I tried to for a bit moderate for a bit, but I never actually dealt with the fact that alcohol was the actual issue causing the problems I was using alcohol to cope with. I think that’s where it really started to escalate to the point where I actually became physically and psychologically addicted. I’m not ashamed of saying that. On the 29th of August, 2015, I came out of a health centre suffering withdrawal. I decided my own behavioural change program, consisting of exercise and meditation, spirituality, volunteering, learning about alcohol and culture and social conditioning. I basically changed my behaviour, rewired my brain. I’m happy to say that I hope to be alcohol-free the rest of my life. I don’t miss it at all. My life has been transformed.
You can read (and hear) more about Anit’s story in Club Soda’s book ‘How to Be A Mindful Drinker‘, available in all formats including audiobook – where Anit reads his own story.
Byrdi’s Luke Whearty
I’m down here in Melbourne. I’m the owner of Byrdi, which is a bar and restaurant that focuses on Australian products, exclusively using Australian spirits and doing a lot of fermentation and distilling and that sort of thing. Low and no alcohol is a big part of our offer. I’m a fairly new father. I’ve got a two-year-old at home, but I think it’s just about balance for me. I’ve been working in bars and restaurants for the majority of my adult life.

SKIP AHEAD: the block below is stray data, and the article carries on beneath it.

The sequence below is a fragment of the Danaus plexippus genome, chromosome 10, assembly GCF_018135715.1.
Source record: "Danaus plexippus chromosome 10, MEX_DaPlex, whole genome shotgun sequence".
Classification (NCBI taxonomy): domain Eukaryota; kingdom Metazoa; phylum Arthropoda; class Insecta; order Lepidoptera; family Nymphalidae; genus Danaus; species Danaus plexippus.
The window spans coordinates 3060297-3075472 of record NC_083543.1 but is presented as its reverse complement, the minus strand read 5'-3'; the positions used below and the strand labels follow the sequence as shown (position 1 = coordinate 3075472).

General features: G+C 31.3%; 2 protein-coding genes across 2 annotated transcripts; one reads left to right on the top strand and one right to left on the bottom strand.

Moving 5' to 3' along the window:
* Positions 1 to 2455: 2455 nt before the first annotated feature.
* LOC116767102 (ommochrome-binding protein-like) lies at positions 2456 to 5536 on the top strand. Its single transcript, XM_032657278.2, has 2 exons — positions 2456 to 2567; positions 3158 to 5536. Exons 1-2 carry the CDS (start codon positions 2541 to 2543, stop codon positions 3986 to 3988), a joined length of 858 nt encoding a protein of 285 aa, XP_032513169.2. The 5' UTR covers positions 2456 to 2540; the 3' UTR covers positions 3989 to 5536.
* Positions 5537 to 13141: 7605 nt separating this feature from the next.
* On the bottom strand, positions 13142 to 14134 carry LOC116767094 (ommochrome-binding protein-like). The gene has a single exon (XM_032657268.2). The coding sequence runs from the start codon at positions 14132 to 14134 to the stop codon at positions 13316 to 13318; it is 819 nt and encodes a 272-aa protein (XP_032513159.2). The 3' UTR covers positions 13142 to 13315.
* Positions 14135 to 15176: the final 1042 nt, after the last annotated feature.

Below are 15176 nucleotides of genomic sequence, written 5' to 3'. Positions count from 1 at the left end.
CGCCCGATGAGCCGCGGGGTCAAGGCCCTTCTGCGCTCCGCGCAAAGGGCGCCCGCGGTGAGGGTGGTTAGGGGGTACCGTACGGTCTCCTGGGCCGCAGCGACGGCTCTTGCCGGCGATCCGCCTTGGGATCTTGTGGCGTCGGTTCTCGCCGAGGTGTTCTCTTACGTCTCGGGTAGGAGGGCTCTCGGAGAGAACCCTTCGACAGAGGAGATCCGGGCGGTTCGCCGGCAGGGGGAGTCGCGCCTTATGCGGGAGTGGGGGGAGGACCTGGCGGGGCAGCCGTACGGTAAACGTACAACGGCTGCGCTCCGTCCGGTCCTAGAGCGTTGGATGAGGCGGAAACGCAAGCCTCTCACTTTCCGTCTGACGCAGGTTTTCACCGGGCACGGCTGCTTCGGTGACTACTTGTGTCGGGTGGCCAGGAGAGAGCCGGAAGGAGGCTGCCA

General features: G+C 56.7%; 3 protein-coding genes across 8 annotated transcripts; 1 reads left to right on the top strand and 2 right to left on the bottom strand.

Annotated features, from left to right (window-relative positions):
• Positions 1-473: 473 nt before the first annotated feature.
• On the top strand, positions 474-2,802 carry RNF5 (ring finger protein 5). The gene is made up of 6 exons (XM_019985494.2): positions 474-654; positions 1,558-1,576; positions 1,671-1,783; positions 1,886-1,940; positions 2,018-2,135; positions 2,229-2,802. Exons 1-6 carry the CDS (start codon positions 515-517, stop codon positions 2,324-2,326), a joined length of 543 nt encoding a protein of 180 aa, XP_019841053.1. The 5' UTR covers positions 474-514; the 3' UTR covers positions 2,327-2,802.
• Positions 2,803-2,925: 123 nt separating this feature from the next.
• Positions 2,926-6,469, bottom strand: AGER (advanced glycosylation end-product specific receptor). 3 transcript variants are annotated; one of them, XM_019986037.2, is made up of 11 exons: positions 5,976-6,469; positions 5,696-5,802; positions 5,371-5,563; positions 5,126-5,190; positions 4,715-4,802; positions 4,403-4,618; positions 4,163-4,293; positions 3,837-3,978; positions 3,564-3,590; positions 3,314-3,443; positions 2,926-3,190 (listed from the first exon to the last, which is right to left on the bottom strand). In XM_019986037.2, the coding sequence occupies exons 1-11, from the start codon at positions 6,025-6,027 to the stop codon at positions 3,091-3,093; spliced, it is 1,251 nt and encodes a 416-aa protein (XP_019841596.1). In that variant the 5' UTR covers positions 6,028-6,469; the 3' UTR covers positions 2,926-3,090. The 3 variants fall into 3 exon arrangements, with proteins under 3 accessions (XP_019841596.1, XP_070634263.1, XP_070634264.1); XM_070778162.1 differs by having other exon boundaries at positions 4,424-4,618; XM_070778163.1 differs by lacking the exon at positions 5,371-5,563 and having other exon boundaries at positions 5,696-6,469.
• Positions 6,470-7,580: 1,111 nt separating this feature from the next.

Obviously, I’ve built a career around alcohol. For me, it’s just about moderation and, and keeping it in check. Realising that there’s a bigger picture. When I was younger alcohol was a big part of my life, but for negative reasons, my father had a very tough struggle with alcohol. So I’ve always found it quite ironic that I chose to build around alcohol when I was watching my father and basically the worst parts about his life. What was tearing his life down was due to alcohol. I think I learned a lot from that experience and saw that alcohol is something that you have to control.
Dan from Boozebreak Podcast
I became a heavy daily drinker as a result of a continuous cycle of just drinking more and more. And it just became the norm. I’m a photographer, I’m a lecturer – definitely alcohol within the creative industries has a big role to play. I’ve always said that creatives have a special relationship with alcohol. What happened was I would start to become concerned about the amount of alcohol that I was consuming. I would try and do things like that Dry January and Sober October and I couldn’t do them. What scared me the most was this inability. It just crept up on me on the fact that I couldn’t stop drinking or I couldn’t cut down. I would always go back to this square one. I really struggled with willpower and tried several times and learned a lot along the way.